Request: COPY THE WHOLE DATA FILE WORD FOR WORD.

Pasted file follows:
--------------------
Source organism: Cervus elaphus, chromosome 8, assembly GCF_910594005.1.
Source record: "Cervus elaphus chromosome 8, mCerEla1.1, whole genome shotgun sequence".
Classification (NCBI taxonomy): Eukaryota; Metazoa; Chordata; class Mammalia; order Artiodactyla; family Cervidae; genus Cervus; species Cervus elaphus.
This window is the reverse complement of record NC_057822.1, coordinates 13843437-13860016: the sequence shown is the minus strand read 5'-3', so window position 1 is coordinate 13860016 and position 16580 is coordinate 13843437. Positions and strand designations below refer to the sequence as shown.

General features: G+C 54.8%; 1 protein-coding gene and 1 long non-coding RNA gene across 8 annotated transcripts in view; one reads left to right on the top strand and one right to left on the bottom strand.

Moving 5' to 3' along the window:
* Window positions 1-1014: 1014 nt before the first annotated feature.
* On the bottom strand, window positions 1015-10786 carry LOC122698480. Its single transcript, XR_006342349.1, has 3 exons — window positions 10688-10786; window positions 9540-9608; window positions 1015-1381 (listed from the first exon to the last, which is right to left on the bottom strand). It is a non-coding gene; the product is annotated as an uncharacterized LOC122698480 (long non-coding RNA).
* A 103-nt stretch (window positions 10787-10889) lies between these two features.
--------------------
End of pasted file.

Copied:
Source organism: Cervus elaphus, chromosome 8, assembly GCF_910594005.1.
Source record: "Cervus elaphus chromosome 8, mCerEla1.1, whole genome shotgun sequence".
Classification (NCBI taxonomy): Eukaryota; Metazoa; Chordata; class Mammalia; order Artiodactyla; family Cervidae; genus Cervus; species Cervus elaphus.
This window is the reverse complement of record NC_057822.1, coordinates 13843437-13860016: the sequence shown is the minus strand read 5'-3', so window position 1 is coordinate 13860016 and position 16580 is coordinate 13843437. Positions and strand designations below refer to the sequence as shown.

General features: G+C 54.8%; 1 protein-coding gene and 1 long non-coding RNA gene across 8 annotated transcripts in view; one reads left to right on the top strand and one right to left on the bottom strand.

Moving 5' to 3' along the window:
* Window positions 1-1014: 1014 nt before the first annotated feature.
* On the bottom strand, window positions 1015-10786 carry LOC122698480. Its single transcript, XR_006342349.1, has 3 exons — window positions 10688-10786; window positions 9540-9608; window positions 1015-1381 (listed from the first exon to the last, which is right to left on the bottom strand). It is a non-coding gene; the product is annotated as an uncharacterized LOC122698480 (long non-coding RNA).
* A 103-nt stretch (window positions 10787-10889) lies between these two features.